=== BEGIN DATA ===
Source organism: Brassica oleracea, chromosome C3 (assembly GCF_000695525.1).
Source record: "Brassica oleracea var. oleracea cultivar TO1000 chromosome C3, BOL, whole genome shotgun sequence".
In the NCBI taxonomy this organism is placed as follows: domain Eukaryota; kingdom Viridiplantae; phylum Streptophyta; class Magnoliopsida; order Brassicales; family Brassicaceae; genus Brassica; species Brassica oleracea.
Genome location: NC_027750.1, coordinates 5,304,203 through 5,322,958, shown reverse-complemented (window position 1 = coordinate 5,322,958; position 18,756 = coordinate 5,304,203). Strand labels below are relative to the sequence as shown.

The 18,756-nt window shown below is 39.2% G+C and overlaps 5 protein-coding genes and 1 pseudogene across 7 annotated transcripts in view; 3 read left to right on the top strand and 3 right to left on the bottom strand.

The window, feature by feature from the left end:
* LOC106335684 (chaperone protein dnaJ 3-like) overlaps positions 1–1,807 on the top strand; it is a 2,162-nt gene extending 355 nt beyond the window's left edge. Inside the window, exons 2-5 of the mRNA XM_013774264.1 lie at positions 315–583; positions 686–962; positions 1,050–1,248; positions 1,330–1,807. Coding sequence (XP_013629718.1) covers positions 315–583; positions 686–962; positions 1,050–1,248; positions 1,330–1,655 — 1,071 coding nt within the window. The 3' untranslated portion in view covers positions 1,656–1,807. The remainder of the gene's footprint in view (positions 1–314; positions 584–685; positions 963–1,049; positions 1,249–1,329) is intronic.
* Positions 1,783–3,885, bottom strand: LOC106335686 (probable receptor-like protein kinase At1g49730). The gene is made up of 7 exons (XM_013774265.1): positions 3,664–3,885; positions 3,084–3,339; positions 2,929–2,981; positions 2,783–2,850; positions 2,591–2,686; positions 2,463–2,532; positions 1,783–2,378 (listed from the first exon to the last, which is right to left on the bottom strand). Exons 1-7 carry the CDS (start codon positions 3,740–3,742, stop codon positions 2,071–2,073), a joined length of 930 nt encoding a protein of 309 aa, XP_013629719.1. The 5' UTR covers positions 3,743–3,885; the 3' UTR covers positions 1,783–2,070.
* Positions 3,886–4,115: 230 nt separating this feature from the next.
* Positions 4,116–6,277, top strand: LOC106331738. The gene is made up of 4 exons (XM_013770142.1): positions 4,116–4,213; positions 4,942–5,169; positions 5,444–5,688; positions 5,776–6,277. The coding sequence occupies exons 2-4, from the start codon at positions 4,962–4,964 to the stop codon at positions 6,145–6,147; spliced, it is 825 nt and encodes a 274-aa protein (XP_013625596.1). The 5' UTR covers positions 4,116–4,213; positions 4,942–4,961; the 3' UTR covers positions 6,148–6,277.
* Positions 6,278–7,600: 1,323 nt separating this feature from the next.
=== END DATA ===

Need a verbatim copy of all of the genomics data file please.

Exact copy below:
Source organism: Brassica oleracea, chromosome C3 (assembly GCF_000695525.1).
Source record: "Brassica oleracea var. oleracea cultivar TO1000 chromosome C3, BOL, whole genome shotgun sequence".
In the NCBI taxonomy this organism is placed as follows: domain Eukaryota; kingdom Viridiplantae; phylum Streptophyta; class Magnoliopsida; order Brassicales; family Brassicaceae; genus Brassica; species Brassica oleracea.
Genome location: NC_027750.1, coordinates 5,304,203 through 5,322,958, shown reverse-complemented (window position 1 = coordinate 5,322,958; position 18,756 = coordinate 5,304,203). Strand labels below are relative to the sequence as shown.

The 18,756-nt window shown below is 39.2% G+C and overlaps 5 protein-coding genes and 1 pseudogene across 7 annotated transcripts in view; 3 read left to right on the top strand and 3 right to left on the bottom strand.

The window, feature by feature from the left end:
* LOC106335684 (chaperone protein dnaJ 3-like) overlaps positions 1–1,807 on the top strand; it is a 2,162-nt gene extending 355 nt beyond the window's left edge. Inside the window, exons 2-5 of the mRNA XM_013774264.1 lie at positions 315–583; positions 686–962; positions 1,050–1,248; positions 1,330–1,807. Coding sequence (XP_013629718.1) covers positions 315–583; positions 686–962; positions 1,050–1,248; positions 1,330–1,655 — 1,071 coding nt within the window. The 3' untranslated portion in view covers positions 1,656–1,807. The remainder of the gene's footprint in view (positions 1–314; positions 584–685; positions 963–1,049; positions 1,249–1,329) is intronic.
* Positions 1,783–3,885, bottom strand: LOC106335686 (probable receptor-like protein kinase At1g49730). The gene is made up of 7 exons (XM_013774265.1): positions 3,664–3,885; positions 3,084–3,339; positions 2,929–2,981; positions 2,783–2,850; positions 2,591–2,686; positions 2,463–2,532; positions 1,783–2,378 (listed from the first exon to the last, which is right to left on the bottom strand). Exons 1-7 carry the CDS (start codon positions 3,740–3,742, stop codon positions 2,071–2,073), a joined length of 930 nt encoding a protein of 309 aa, XP_013629719.1. The 5' UTR covers positions 3,743–3,885; the 3' UTR covers positions 1,783–2,070.
* Positions 3,886–4,115: 230 nt separating this feature from the next.
* Positions 4,116–6,277, top strand: LOC106331738. The gene is made up of 4 exons (XM_013770142.1): positions 4,116–4,213; positions 4,942–5,169; positions 5,444–5,688; positions 5,776–6,277. The coding sequence occupies exons 2-4, from the start codon at positions 4,962–4,964 to the stop codon at positions 6,145–6,147; spliced, it is 825 nt and encodes a 274-aa protein (XP_013625596.1). The 5' UTR covers positions 4,116–4,213; positions 4,942–4,961; the 3' UTR covers positions 6,148–6,277.
* Positions 6,278–7,600: 1,323 nt separating this feature from the next.